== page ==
24 comments:

Anonymous said...

That is the best explanation of this fitness routine that I've heard. You hit the nail on the head. Keep up the good work.

Anonymous said...

hi from Mexico, first i would like to congratulate you for you site its great, second, i have a question, i do a lot of push ups and pullups but i dont see my muscles get hard. am i doing something wrong?

JME said...

If this were a math word problem, the answer would be "Incomplete Information."

How many are "a lot of pushups and pullups?" How often? Are you training consistently? What are you eating? How old are you?

Try our program for 4-6 weeks. Your muscles will get harder. Trust me.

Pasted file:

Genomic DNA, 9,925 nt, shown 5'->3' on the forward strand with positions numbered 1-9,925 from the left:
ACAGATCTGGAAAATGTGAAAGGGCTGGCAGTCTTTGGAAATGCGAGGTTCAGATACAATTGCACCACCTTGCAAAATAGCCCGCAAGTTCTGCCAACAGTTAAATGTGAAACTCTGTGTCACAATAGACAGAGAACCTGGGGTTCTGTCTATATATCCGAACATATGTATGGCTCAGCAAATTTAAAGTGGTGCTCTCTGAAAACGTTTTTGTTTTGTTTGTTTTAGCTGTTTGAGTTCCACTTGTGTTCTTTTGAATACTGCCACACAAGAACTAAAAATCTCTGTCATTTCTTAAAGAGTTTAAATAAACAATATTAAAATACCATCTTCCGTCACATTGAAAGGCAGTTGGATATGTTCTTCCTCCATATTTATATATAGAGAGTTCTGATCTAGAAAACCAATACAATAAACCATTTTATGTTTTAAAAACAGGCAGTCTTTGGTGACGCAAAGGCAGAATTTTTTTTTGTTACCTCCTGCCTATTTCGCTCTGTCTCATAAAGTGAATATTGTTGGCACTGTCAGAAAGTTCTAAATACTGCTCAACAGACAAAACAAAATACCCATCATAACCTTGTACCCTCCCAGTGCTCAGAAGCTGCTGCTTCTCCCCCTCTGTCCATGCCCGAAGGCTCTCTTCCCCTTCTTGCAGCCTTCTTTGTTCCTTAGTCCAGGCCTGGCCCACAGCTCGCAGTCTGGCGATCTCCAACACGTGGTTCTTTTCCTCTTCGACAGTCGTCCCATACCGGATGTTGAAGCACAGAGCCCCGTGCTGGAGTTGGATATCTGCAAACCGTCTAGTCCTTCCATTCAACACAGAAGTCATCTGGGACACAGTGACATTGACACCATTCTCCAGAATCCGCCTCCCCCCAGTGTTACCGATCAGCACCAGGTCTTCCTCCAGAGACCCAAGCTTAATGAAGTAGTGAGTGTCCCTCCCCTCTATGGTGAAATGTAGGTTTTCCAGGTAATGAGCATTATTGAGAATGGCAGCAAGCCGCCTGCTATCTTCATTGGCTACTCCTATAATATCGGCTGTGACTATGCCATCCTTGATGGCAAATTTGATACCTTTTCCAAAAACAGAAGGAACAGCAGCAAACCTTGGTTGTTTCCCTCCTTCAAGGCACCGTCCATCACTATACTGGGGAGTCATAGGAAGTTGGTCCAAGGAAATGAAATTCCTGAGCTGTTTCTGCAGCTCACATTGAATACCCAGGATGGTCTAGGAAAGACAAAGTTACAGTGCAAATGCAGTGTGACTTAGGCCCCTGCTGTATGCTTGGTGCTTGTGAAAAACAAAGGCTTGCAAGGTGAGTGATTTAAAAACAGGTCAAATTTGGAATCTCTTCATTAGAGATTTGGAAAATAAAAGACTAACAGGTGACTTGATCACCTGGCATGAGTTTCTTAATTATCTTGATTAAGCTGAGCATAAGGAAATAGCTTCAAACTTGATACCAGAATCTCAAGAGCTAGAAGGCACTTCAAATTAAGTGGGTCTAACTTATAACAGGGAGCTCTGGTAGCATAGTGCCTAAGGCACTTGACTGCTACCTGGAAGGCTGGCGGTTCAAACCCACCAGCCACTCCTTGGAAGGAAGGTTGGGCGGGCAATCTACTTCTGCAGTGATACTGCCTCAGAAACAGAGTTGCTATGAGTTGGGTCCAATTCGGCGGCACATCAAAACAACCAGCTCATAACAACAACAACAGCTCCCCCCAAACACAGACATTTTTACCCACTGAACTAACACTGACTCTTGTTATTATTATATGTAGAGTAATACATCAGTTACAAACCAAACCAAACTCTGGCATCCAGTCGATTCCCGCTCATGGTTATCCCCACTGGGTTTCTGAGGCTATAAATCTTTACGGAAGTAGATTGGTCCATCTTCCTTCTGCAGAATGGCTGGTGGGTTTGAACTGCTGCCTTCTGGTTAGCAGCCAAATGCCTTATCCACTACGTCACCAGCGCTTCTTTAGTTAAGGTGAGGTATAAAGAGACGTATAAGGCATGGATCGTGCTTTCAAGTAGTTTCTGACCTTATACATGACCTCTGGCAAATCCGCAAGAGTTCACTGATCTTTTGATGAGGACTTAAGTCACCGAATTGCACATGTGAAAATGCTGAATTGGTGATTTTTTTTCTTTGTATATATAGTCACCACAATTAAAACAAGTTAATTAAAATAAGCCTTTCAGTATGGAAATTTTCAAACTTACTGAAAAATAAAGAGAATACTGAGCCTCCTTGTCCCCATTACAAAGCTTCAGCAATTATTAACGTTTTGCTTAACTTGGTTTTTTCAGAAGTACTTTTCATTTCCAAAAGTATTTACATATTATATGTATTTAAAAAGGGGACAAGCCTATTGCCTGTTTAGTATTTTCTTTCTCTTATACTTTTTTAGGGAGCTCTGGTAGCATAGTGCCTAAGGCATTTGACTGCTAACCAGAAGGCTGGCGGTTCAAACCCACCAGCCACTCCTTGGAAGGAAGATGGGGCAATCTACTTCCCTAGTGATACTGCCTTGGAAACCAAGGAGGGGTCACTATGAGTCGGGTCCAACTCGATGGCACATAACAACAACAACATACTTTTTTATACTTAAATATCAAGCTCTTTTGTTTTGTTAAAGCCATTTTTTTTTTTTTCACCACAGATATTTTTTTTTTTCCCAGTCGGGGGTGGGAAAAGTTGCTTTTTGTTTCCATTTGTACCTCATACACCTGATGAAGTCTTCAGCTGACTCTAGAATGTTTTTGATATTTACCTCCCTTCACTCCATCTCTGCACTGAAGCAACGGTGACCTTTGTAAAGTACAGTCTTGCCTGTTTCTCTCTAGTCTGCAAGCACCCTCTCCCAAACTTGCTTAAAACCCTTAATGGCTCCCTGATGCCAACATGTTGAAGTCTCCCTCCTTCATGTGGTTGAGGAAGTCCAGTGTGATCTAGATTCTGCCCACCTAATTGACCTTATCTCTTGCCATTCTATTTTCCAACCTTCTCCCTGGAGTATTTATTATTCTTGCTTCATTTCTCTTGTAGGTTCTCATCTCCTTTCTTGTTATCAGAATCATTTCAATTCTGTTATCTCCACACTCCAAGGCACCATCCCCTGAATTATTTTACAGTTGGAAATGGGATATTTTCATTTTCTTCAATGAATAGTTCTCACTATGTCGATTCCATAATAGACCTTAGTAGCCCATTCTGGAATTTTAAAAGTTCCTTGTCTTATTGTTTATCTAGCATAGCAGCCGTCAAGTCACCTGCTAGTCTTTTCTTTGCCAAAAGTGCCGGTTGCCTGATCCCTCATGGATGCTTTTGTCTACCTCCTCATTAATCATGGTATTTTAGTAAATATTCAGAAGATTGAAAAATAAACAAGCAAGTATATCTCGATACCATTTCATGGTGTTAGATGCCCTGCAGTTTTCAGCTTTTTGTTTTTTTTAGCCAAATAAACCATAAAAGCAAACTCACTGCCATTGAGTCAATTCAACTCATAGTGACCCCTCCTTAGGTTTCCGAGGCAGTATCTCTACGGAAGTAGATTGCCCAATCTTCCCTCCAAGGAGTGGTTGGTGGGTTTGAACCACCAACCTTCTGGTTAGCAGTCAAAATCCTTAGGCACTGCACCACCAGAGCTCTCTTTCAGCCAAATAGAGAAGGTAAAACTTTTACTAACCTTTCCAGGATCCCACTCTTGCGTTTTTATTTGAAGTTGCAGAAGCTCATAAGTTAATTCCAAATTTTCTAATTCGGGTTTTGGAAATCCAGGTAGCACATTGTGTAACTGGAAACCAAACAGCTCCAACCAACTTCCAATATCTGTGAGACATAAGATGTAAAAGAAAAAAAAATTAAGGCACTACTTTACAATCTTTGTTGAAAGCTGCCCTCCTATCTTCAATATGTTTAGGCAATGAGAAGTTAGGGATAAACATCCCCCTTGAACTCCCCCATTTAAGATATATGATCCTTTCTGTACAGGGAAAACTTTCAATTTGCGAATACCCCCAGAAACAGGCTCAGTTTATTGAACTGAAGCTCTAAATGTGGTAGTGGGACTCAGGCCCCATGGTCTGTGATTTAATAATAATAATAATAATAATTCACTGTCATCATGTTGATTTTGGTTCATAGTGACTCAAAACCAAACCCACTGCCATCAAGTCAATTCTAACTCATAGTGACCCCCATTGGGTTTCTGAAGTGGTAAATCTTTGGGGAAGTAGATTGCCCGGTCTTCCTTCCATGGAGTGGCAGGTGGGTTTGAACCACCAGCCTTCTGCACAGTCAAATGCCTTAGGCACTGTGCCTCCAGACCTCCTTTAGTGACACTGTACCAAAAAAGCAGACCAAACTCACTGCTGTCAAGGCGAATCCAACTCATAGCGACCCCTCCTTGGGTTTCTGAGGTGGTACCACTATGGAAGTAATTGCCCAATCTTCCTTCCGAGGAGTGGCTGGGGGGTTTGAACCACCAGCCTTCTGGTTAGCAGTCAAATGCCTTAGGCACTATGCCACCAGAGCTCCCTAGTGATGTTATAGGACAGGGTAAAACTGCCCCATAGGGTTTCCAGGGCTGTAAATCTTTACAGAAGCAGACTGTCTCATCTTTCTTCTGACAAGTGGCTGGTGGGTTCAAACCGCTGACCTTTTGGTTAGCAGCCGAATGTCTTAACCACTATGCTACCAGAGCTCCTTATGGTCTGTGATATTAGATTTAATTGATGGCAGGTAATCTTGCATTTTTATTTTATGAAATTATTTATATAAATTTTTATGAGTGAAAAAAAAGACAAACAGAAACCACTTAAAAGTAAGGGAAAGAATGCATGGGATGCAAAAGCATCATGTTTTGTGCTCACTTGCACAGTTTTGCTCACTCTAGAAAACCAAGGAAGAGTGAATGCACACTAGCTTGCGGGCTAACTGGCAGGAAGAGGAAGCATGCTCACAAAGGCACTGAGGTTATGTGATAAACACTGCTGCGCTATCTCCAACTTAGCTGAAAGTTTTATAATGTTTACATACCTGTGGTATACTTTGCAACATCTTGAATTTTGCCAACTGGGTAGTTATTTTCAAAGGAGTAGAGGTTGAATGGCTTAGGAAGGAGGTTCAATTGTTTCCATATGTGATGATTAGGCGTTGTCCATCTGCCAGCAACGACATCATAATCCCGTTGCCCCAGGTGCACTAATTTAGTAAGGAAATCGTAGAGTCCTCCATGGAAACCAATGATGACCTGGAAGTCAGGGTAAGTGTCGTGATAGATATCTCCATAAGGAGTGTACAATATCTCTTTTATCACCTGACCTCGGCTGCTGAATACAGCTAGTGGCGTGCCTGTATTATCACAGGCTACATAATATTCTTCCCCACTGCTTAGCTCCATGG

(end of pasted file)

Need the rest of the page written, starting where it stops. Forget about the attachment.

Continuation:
Joel

Anonymous said...

hi sorry about that , well im able to do 200 push ups but folowing the format you recomend (doing 20 every minute for ten minutes) on pull ups im able to do 30 pull ups but using the kipping motion, abs i can do 100 in a single set (crunches), im 37 years old and i dont follow any special diet

Anonymous said...

Hey Joel:
Just wanted to say "Thanks" for a GREAT wbsite. I am a fellow BCIR alumnus from Ohio. I have been doing your program since the first of the year. I am also doing the Pushup challenge. I have lost 16# and seeing some definition. I look forward every day to seeing what my program is. Thanks again for the website!!

Anonymous said...

Hey Joel

I have just discovered your site and it looks amazing. I have one question though, what kind of timer do you use so that you can keep track of 5 sec, 10 sec, 20 sec, 1 min etc.. intervals. I find it hard to use a watch. Any suggestions.

JME said...